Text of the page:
Lenders Expected to Hike Cost of Credit Card Borrowing
Banks are forecasted to hike the cost of unsecured borrowing, just as the UK braces for a second wave of coronavirus—and Christmas spending.
The Bank of England’s latest survey of lenders found that banks are planning to increase the cost of credit card borrowing, hiking interest rates and limiting interest-free periods, in the fourth quarter.
Interest rates on credit cards have climbed during the pandemic, with the average APR hitting a record high of 25.5% in June. Banks have also withdrawn dozens of interest-free balance transfer cards and hiked the fees on others.
Additionally, banks restricted loan products in the third quarter and are expected to continue to do so in the fourth, limiting consumer access to loans just as the pandemic ravages household finances.
Debt advice charity StepChange estimated in June that 4.2 million Britons had already borrowed to make ends meet during the pandemic, accumulating around £1,000 of debt each on credit cards, overdrafts and loans.
The rising cost of credit will disappoint officials on Threadneedle Street, who slashed the base rate to a record low of 0.1%—and are now contemplating a negative base rate—and injected £300 billion into the financial system to bring down interest rates, encourage borrowing and stimulate the economy.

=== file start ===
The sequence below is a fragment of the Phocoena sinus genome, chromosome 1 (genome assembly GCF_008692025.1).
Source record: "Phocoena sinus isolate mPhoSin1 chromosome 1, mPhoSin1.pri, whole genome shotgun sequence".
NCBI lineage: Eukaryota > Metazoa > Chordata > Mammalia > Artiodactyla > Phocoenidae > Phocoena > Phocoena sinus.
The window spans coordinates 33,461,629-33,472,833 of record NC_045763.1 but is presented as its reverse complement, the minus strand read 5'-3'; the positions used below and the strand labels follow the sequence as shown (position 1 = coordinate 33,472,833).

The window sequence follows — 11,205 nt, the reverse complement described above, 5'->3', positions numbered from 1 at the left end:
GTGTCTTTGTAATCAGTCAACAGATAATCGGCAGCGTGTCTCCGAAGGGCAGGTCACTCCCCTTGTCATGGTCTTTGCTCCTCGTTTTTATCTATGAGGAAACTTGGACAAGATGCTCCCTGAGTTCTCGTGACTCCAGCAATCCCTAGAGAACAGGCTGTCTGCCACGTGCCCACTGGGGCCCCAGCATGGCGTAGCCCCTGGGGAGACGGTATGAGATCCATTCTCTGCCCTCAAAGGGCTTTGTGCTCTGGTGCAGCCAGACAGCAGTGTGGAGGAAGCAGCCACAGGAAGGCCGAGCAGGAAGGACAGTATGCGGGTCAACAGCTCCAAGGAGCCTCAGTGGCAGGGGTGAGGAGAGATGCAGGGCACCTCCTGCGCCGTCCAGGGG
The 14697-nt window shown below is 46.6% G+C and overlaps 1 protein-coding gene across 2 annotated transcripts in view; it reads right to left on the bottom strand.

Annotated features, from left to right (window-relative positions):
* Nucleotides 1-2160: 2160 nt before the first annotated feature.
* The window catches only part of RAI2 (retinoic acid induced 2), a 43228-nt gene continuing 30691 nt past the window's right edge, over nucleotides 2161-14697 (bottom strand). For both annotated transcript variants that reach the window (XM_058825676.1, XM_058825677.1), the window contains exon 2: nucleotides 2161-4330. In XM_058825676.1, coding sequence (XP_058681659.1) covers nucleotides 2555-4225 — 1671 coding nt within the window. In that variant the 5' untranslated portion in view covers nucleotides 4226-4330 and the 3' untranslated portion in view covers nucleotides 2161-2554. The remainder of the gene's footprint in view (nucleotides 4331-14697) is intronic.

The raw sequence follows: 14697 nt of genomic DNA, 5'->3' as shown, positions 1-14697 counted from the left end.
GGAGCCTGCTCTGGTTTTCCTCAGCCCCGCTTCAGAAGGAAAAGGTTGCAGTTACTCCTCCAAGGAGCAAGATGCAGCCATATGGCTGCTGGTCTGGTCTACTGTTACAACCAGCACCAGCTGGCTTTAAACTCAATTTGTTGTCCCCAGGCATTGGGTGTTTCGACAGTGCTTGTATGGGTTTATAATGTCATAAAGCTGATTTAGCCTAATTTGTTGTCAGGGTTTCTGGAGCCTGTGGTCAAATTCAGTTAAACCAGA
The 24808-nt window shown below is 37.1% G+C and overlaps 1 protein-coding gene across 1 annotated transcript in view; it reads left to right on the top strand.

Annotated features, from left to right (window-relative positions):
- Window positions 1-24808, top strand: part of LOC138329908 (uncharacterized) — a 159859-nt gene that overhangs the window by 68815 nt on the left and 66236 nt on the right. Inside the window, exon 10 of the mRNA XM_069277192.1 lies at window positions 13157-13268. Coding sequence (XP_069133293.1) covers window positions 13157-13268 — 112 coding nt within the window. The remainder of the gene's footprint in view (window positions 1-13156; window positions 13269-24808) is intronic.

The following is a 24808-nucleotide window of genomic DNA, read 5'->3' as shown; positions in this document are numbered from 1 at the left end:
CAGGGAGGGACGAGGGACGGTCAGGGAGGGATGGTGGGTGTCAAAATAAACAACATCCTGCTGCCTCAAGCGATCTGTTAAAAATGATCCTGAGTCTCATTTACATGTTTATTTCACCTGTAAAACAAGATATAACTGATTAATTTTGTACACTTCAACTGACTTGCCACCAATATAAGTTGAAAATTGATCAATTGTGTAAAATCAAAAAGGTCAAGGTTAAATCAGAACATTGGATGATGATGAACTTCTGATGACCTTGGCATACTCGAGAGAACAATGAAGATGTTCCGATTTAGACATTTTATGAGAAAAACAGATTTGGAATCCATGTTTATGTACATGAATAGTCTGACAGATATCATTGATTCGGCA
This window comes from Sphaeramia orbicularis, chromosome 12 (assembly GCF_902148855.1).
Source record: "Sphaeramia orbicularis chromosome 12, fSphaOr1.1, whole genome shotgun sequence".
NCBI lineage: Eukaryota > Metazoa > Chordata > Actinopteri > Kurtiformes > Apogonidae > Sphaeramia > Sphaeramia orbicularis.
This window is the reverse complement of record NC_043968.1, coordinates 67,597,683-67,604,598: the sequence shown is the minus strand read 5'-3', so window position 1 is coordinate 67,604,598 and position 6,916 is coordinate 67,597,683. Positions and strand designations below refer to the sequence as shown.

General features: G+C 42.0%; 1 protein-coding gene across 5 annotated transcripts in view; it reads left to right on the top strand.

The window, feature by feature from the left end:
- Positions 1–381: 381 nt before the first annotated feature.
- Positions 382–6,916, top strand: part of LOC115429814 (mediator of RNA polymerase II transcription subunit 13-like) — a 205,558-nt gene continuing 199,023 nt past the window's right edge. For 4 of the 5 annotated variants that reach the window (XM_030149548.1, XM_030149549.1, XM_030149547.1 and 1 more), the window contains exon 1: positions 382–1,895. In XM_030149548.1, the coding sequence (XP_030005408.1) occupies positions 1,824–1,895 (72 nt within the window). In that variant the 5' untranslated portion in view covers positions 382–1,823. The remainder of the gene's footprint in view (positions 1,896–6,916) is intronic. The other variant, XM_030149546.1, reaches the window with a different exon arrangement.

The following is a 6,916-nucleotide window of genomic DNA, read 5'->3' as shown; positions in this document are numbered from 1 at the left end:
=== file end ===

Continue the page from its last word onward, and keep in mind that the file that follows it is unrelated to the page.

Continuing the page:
However, the Bank of England noted, “Lenders reported that overall unsecured lending spreads widened slightly in the third quarter and were expected to widen further in the fourth quarter.”
Spreads are the difference between the Bank of England’s base rate, at which banks borrow money from the Treasury, and the interest rate households and firms receive from banks. Widening the spread means that banks aren’t passing low interest rates on to consumers.
Lenders widen the spread of credit to increase their profit margins and protect profits against defaults by borrowers—which they expect to rise as the payment holidays and the furlough scheme end simultaneously on 31 October.
The Bank of England also found that “Lenders reported that the length of interest-free periods on credit cards for balance transfers and for purchases decreased in the third quarter, and were expected to decrease slightly in the next quarter.”